Cassy Joy: Yes.

Diane Sanfilippo: And my dear husband is like; I guess we’re doing this now.

Cassy Joy: {laughing}

Diane Sanfilippo: {laughs} Here I am, along for the ride. You know?

Cassy Joy: Oh, he’s the best. That’s so wonderful. I mean, just as your friend, I am so excited for you because this feels like such a grounding; I mean, literally grounded. But it feels like such a grounding adventure. I’m getting that vibe.

Diane Sanfilippo: Yeah, it feels that way. And you know, people ask us all the time about, like; oh, where else would you live? And for years, Scott and I have had a conversation, like, where else would we live? And we could never come up with anything. Plus, he’s building a chiropractic practice here. You know, and you’re kind of always building that. Because, you know, you have patients. And he gets people better too quickly.

Cassy Joy: {laughing}

Diane Sanfilippo: I’m like; honey. Simmer on the high skill level of your, you know, therapeutic touch there. But, you know, we’re not about to just pick up and go somewhere else when he’s really building a practice. So this is really me putting down some roots. And I love it here. And like I said, I just love the idea of contributing positively to this street where, for years, even long before COVID, the street has had so many vacancies and retail shops. And I think, you know, we can talk about this in another episode. But, you know, the trend of what’s happening in retail is not what it was, you know, 20, 30, 40 years ago. Or I should say 20, 30 years ago. {laughs}

When, you know, I’ve worked in retail; I joke, like, I’ve worked in retail my whole life. Obviously, the last 10 years I did not work in retail. I’ve been doing other things. But before that, most of the jobs that I had done were retail. And I feel like I have a very intimate connection with what works and what doesn’t. But also watching the market, some companies have sustained a very obvious retail downturn, and then some have reinjected life into what has been a downturn. Companies like The Sill or like Beautycounter that do these pop-up stores, where it’s like a reverse of what happened in the 90s where we were all like; oh, do they have a web site? And now we’re like; oh, do they have a store?

So I get to do that reverse thing where I’m bringing my brand to life in a way that allows people to have an experience. And so, that’s kind of what I’m looking forward to. Is like, this making a real thing. Which is why we love books so much, as hard as they are. It’s a think I get to hold. It’s a think, and I get to walk in there and create an experience with the customers. And, I mean, I will sell spices to people coming in. Because {laughs} if I don’t have other work to do, I’m like; I don’t need a part time person, I will be the one selling you your spices.

Cassy Joy: {laughs}

Diane Sanfilippo: Who better than me? So yeah, I’m really excited. Super fun. And a couple of other things that are going on. We launched our new meals collaboration. So I can’t remember; maybe we had just launched it last week, but it’s officially out there. We did meals with two of my friends; amazing women who have been longtime supporters of Balanced Bites meals so I kind of tapped their shoulders first. But will probably be looking to do more of this, because it’s just really exciting to not only have new flavors come into the meals, but to be able to share more broadly about some of my friends and peers who are doing great work and who are amazing creators, and who come from different cultural backgrounds than I do. And I think that’s really important.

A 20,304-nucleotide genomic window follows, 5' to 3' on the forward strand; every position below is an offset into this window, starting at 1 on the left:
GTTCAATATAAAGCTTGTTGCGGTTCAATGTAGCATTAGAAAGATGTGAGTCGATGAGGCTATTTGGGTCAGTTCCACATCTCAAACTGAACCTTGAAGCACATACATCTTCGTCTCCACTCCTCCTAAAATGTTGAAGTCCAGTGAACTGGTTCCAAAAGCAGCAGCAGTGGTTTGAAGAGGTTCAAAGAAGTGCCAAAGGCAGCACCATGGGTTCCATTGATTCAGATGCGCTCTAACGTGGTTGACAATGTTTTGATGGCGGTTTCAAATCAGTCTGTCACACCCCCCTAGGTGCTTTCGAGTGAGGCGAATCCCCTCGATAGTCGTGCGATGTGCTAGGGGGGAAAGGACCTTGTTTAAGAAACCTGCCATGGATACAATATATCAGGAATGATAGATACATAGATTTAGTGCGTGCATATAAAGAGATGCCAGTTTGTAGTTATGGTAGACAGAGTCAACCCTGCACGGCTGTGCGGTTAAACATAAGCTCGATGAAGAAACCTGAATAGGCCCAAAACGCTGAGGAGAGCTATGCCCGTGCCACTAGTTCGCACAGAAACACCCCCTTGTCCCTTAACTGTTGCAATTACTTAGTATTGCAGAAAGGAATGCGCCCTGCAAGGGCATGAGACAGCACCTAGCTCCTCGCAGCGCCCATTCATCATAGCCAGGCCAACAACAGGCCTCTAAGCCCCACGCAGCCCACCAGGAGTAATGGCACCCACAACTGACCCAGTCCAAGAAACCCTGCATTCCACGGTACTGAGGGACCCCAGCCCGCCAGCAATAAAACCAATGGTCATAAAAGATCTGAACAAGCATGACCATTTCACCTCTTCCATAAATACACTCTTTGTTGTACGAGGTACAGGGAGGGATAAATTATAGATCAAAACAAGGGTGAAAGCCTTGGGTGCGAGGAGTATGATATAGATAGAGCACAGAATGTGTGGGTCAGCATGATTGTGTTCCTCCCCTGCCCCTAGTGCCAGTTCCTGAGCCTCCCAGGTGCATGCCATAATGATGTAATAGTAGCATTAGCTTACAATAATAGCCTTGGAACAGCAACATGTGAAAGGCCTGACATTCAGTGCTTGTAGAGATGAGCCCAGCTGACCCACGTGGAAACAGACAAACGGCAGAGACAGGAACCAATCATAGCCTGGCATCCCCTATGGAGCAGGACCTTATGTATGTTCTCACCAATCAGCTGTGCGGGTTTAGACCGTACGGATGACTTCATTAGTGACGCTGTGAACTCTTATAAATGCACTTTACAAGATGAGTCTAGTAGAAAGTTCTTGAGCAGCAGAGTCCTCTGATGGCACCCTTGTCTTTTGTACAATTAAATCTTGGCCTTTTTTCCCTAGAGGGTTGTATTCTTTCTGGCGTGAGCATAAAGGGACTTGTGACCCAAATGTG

And to your point about your Tuesday shares; Tuesday features, this is part of the commitment that I wanted to make to; I mean, I’ve always been this person who wants to share the stage with anyone who’s my peer and colleague. I don’t find it fun to do all this stuff alone, even though I’m the sole owner of my business. And part of that doesn’t just mean with my team, the people who work with me on different projects. It means with my peers. I mean, when we went on book tour; I mean, I would so much rather go on a book tour with someone else, you know, than by myself.

So this just feels like a really fun way to do that collaboration but to also lift up some other voices, and paying special attention to not just including constantly other white creators. And it just; these are actually probably two of the women who have supported Balanced Bites meals. There’s probably a handful of you guys who’ve been there as well, but like the strongest, I would say, since the very beginning. So it was kind of a no brainer. But I’m super excited about that.

I mentioned last week we have some new stuff coming seasonally for spices. I say spices, but they’re not spices, really. {laughs} But they’re coming very soon. And I posted something last week on social media. I’ve been tastings some new products that are coming; snacky things. So they’ll be coming soon. I guess I can hint in the way of granolas. We had kicked things off with this collaboration, but we will be moving to a copacking situation.